Chasing Ice follows acclaimed nature photographer James Balog and his team on a bold assignment for National Geographic: to capture images of the arctic that reveal the extent of the Earth’s changing climate. The result is the Extreme Ice Survey. Spanning years of work and technical challenges, EIS shows the breathtaking icescapes of Alaska, Iceland and Greenland, providing undeniable evidence of a changing planet. Hauntingly beautiful images compress years into seconds, and capture ancient mountains of ice in motion as they disappear at a breathtaking rate. Chasing Ice also tells Balog’s personal story of transformation, from climate change skeptic to activist, putting his own body on the line to tell the world what is happening through his and his team’s imagery.
All over the world, species are going extinct at an extraordinary rate—currently around 250 per day—a scale never before seen. Call of Life investigates the growing threat to Earth’s life support systems from this unprecedented loss of biodiversity by exploring the causes, scope, and potential effects of this mass extinction. The film also looks beyond the immediate causes of the crisis to consider how our cultural and economic systems, along with deep-seated psychological and behavioral patterns, have allowed this situation to develop and be reinforced, and even determine our response to it. Call of Life tells the story of a crisis not only of nature, but also of human nature; a crisis more threatening than anything human beings have ever faced…
In 2006, newspapers around the United States began to publicise a unnerving phenomenon. Honeybees were a mysteriously disappearing from beehives all around the nation. Queen of the Sun: What Are the Bees Telling Us? investigates the multiple angles of this epidemic. It also explores the historical and contemporary relationship between bees and humans, showing alternative and inspiring beekeepers from all around the globe as they keep bees in natural and holistic ways. From Gunther Hauk in the United States to Massimo Carpinteri in Italy, each has unique philosophical and spiritual insights into their bees and are striving to keep their bees safe from pesticides, and the other causes behind colony collapse.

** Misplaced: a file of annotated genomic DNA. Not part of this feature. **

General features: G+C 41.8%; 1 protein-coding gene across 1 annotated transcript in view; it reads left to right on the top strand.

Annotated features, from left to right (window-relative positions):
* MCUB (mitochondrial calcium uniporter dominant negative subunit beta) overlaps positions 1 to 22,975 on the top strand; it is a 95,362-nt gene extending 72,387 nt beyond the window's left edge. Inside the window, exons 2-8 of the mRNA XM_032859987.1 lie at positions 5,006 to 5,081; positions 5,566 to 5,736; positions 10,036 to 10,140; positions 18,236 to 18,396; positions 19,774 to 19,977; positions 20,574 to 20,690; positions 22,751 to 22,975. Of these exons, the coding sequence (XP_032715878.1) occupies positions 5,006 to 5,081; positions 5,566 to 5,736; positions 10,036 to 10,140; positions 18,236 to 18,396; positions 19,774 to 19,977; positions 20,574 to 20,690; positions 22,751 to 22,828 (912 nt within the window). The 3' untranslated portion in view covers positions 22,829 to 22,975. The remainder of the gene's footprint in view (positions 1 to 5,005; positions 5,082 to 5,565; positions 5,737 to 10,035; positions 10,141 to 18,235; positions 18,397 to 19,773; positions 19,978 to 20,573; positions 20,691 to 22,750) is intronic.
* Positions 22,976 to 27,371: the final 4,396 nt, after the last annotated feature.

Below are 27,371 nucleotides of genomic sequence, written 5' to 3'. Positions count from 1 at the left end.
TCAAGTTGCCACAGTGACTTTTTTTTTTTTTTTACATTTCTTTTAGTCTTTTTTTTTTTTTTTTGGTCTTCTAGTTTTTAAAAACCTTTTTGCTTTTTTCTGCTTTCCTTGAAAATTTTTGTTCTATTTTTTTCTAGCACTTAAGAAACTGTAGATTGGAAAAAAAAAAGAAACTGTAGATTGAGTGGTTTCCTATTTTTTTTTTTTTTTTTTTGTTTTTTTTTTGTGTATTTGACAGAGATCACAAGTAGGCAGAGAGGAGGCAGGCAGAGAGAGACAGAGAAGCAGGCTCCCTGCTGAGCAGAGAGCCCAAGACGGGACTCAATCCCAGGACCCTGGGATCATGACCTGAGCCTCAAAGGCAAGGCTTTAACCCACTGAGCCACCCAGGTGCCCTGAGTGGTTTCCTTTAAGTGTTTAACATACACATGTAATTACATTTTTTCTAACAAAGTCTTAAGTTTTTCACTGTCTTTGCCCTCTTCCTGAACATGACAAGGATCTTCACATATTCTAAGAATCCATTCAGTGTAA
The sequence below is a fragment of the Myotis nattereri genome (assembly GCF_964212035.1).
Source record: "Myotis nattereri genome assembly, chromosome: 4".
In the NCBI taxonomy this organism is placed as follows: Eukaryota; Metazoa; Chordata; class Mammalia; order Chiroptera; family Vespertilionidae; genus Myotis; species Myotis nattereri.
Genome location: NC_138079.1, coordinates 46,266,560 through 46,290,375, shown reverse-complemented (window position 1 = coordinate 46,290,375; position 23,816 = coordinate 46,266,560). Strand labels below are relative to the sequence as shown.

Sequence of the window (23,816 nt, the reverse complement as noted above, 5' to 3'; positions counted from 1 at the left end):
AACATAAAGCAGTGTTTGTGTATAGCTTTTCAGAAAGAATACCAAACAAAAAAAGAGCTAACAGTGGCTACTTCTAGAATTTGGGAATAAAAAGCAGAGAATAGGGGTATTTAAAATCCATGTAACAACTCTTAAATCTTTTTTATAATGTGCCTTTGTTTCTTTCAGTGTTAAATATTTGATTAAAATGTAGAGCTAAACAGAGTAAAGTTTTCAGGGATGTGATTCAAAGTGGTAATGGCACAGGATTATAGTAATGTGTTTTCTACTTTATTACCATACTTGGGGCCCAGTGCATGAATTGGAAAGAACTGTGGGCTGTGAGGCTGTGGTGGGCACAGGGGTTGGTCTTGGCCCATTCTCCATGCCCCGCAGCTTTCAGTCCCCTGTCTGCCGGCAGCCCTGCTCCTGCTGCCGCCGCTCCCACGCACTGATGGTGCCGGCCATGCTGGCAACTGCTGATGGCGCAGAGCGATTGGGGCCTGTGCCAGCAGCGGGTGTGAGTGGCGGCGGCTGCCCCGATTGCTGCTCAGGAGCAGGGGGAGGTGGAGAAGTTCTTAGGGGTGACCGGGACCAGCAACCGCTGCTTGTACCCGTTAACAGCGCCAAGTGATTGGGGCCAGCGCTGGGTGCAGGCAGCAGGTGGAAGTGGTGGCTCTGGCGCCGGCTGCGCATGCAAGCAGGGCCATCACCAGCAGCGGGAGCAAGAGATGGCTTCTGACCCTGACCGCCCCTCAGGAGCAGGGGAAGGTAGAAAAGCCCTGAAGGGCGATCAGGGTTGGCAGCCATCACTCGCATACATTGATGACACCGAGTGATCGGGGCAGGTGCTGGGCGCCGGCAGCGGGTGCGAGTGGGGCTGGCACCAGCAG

What A Way To Go: Life At The End Of Empire covers the current situation facing humanity globally. It discusses issues such as peak oil, climate change, population overshoot and species extinction, as well as how this situation has developed…
The Planet is a stylised observational video commentary that brings together an overview of the many global changes set about by industrial civilisation. Viewed through the myriad connections between consumerism and the false notion of a perpetually expanding economy on a finite planet, the film peers across the globe to reveal systemic exploitation; species extinction driven by industrial agriculture, logging, mining, manufacturing, pollution, the age of oil and plastic, etc; climate change; carrying capacity and population growth; while also positing that we—as in you and me—can do something, anything, to stop the destruction.
Following on from the series Planet Earth which looked at various forms of life across the globe, Planet Earth — The Future highlights the issues of conservation and the future of the environments and species featured in the Planet Earth series. Using interviews with the film-makers and eminent figures from the fields of science, conservation, politics, and theology, the series poses questions around the effectiveness of the environmental movement, and the future of the planet. A lot needs to change in order to ward off catastrophe…
Over three programmes David Attenborough travels from Kenya to California to investigate the contesting claims about the current state of our planet. In the first programme he examines the extinction crisis, measuring the disappearance of some species against the mass of life that still remains undiscovered. Then the crisis is explored further by looking at the root causes, where finally, the last programme asks: What are the possible courses of action open to us to sustain the future of life?
Is the human population going to outstrip the Earth’s food supply? The effects of modern agriculture not only lead to a short term food surplus which quickly slipped as population boomed, but agriculture itself causes huge environmental problems such as soil erosion, salinity and chemical pollution—all further illustrating an impossible system in perpetuity. Food or Famine looks at projects in North America, Chile, Indonesia, Africa and India which are participating in a worldwide movement to return to local food growing methods based on the land and healthy ecological principles. The film also examines the worldwide imbalance between food consumption and production, stoking the need to confront the mounting challenges ahead…